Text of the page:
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Bon Appétit Announces Dawn Davis, Publishing Heavyweight, as New Editor-in-Chief

Davis is currently a vice president at Simon & Schuster, where she founded 37 Ink, an imprint dedicated to publishing marginalized voices

Dawn Davis, in a navy pinstripe suit, stands in front of a a large movie poster featuring LaKeith Stanfield’s ear
On November 2, Dawn Davis will become Bon Appétit’s editor in chief.
WireImage

After months of internal chaos, shake-ups, and a reckoning over racism and pay inequality at Bon Appétit, parent company Conde Nast has named Dawn Davis as the food publication’s new editor-in-chief. Davis, a prolific executive in the publishing industry, and one of few Black executives at a major publishing house, will join the publication on November 2, CNN Business reports.

Davis is a vice president at Simon & Schuster, where she founded and now leads 37 Ink, an imprint dedicated to sharing stories from marginalized communities. In her role at Simon & Schuster, Davis launched Inkwell Book Club, a national online book club celebrating Black authors. Davis was previously the publisher of HarperCollins imprint Amistad Press, which is “devoted to multicultural voices.” There she oversaw the publication of successful works including the Pulitzer Prize-winning The Known World, by Edward P. Jones.

Bon Appétit’s previous editor-in-chief, Adam Rapoport, stepped down in early June, after writer Tammie Teclemariam took to Twitter to share a 2013 photo of Rappaport and his wife (the photo was a screenshot from her Instagram) mocking Puerto Ricans at a Halloween party. (Though accused otherwise, Rapoport denies that he was in brownface in the photo.) Since Rapoport’s resignation, which many of Bon Appétit’s most prominent staff endorsed, the food publication has faced a near-constant stream of resignations and call-outs from current staff. It quickly became clear that racism, pay inequality, and varying degrees of toxicity penetrated deep into the company’s culture. Rapoport was just the tip of the iceberg.

An early allegation came from editor and beloved Bon Appétit YouTube star Sohla El-Waylly, who took to her Instagram Stories to share that she, unlike many of her white coworkers, was not compensated for her appearances in the brand’s wildly popular test kitchen videos. Since El-Waylly came forward, the everything-is-perfect facade of the famous test kitchen has crumbled. On August 12, after months of unsuccessful negotiations with Condé Nast, Priya Krishna, Rick Martinez, and El-Waylly all took to Instagram to share that they would no longer appear in the brand’s test kitchen videos. Martinez shared in his Instagram stories that while he’d hoped Rapoport’s resignation would lead to meaningful change, the five weeks of contract negotiations were “torturous and dehumanizing,” and ultimately did not result in a fair pay rate.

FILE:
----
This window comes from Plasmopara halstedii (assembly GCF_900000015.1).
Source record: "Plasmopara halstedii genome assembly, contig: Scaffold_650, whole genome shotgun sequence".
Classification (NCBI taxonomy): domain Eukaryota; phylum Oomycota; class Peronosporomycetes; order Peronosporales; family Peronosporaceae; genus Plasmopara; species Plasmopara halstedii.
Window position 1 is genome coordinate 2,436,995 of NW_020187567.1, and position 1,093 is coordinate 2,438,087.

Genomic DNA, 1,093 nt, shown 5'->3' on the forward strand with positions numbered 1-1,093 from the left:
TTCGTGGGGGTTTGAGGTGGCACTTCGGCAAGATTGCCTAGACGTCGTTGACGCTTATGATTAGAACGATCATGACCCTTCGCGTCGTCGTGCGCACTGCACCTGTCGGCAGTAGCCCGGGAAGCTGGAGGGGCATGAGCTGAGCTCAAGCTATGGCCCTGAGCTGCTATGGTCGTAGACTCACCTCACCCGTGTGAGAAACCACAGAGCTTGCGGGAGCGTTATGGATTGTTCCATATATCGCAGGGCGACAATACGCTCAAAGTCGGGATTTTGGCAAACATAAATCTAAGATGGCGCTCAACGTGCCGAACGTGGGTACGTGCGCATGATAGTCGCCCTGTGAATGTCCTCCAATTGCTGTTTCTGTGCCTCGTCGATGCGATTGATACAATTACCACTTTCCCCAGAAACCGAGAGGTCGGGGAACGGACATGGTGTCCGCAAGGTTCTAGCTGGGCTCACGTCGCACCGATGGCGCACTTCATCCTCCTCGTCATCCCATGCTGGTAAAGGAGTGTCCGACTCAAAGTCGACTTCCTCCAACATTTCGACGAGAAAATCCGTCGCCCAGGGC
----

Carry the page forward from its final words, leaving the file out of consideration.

In total, six test kitchen stars have now announced they won’t be producing any more videos for the Bon Appétit YouTube channel, which boasts almost six million subscribers. It’s a huge loss for a brand which has built its success on these videos popularity. In recent weeks, Bon Appétit’s only two Black editorial staff resigned, citing the publication’s failure to recognize or properly value their numerous contributions.

The hiring of Davis — as well as Eater’s Sonia Chopra as executive editor — comes two months after an apology was posted to Bon Appétit’s website, pledging the brand was “prioritizing people of color for the editor in chief candidate pool, implementing anti-racism training for our staff, and resolving any pay inequities that are found across all departments.” Davis tells CNN that in her new role as editor-in-chief, she is “hoping to tap into my particular asset, which is a Rolodex over 25 years of working with writers, some from marginalized communities, and elevating those voices and those experiences.”

Davis, whose responsibilities will include overseeing the magazine’s print and digital output, as well as its social media and video presence, didn’t tell CNN whether she intended to invite the channel’s existing stars back to the negotiating table. It’s not clear how many of the test kitchen stars would want to return to negotiations, if they were asked.

Though Davis comes to the publication with an enormous amount of experience in publishing, she has few connections to the world of food media — something Condé Nast executives may see as a strength, as they attempt to reshape the publication. Though she might not be a food media veteran, Davis isn’t entirely new to the world of cookbooks or home cooking: She’s the author of If You Can Stand the Heat: Tales from Chefs and Restaurateurs, a 1999 book featuring interviews with such acclaimed chefs as Anthony Bourdain.

“I want this to be a cultural magazine where the primary culture is food, but not something that’s in a vacuum, and I hope it’s fun,” Davis tells CNN. There’s no telling whether Davis, like Rapoport, will make regular appearances in test kitchen videos, but if she does, fans can expect to see her cooking up soup and fish, her two favorite types of dishes, according to her CNN interview.

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